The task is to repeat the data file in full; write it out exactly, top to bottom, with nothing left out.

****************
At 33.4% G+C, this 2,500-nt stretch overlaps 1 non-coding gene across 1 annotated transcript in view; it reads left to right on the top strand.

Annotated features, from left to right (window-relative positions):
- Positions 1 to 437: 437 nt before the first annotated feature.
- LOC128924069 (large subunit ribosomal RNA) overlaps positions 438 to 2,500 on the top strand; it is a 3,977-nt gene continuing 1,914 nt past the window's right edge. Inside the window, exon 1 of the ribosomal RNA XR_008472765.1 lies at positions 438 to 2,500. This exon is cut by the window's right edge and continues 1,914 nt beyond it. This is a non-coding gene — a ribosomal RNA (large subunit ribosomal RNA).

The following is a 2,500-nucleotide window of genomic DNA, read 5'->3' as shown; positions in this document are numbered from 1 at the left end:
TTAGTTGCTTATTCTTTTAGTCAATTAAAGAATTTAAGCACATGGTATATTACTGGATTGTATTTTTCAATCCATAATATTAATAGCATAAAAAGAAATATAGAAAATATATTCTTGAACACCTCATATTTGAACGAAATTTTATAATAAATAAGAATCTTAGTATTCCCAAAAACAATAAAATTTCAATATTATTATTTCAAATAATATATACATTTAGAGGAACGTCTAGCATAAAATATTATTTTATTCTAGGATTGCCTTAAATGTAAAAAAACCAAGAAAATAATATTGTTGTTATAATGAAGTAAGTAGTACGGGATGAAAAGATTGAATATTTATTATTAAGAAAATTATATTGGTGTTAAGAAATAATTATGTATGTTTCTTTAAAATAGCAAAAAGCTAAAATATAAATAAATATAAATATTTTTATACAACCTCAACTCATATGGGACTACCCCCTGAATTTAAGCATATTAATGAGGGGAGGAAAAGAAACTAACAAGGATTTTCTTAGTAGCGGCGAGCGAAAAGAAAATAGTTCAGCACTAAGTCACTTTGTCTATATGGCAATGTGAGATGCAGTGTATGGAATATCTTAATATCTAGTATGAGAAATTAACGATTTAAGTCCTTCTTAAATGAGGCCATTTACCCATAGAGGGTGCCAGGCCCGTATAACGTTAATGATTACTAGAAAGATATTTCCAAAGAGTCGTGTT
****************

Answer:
At 33.4% G+C, this 2,500-nt stretch overlaps 1 non-coding gene across 1 annotated transcript in view; it reads left to right on the top strand.

Annotated features, from left to right (window-relative positions):
- Positions 1 to 437: 437 nt before the first annotated feature.
- LOC128924069 (large subunit ribosomal RNA) overlaps positions 438 to 2,500 on the top strand; it is a 3,977-nt gene continuing 1,914 nt past the window's right edge. Inside the window, exon 1 of the ribosomal RNA XR_008472765.1 lies at positions 438 to 2,500. This exon is cut by the window's right edge and continues 1,914 nt beyond it. This is a non-coding gene — a ribosomal RNA (large subunit ribosomal RNA).

The following is a 2,500-nucleotide window of genomic DNA, read 5'->3' as shown; positions in this document are numbered from 1 at the left end:
TTAGTTGCTTATTCTTTTAGTCAATTAAAGAATTTAAGCACATGGTATATTACTGGATTGTATTTTTCAATCCATAATATTAATAGCATAAAAAGAAATATAGAAAATATATTCTTGAACACCTCATATTTGAACGAAATTTTATAATAAATAAGAATCTTAGTATTCCCAAAAACAATAAAATTTCAATATTATTATTTCAAATAATATATACATTTAGAGGAACGTCTAGCATAAAATATTATTTTATTCTAGGATTGCCTTAAATGTAAAAAAACCAAGAAAATAATATTGTTGTTATAATGAAGTAAGTAGTACGGGATGAAAAGATTGAATATTTATTATTAAGAAAATTATATTGGTGTTAAGAAATAATTATGTATGTTTCTTTAAAATAGCAAAAAGCTAAAATATAAATAAATATAAATATTTTTATACAACCTCAACTCATATGGGACTACCCCCTGAATTTAAGCATATTAATGAGGGGAGGAAAAGAAACTAACAAGGATTTTCTTAGTAGCGGCGAGCGAAAAGAAAATAGTTCAGCACTAAGTCACTTTGTCTATATGGCAATGTGAGATGCAGTGTATGGAATATCTTAATATCTAGTATGAGAAATTAACGATTTAAGTCCTTCTTAAATGAGGCCATTTACCCATAGAGGGTGCCAGGCCCGTATAACGTTAATGATTACTAGAAAGATATTTCCAAAGAGTCGTGTT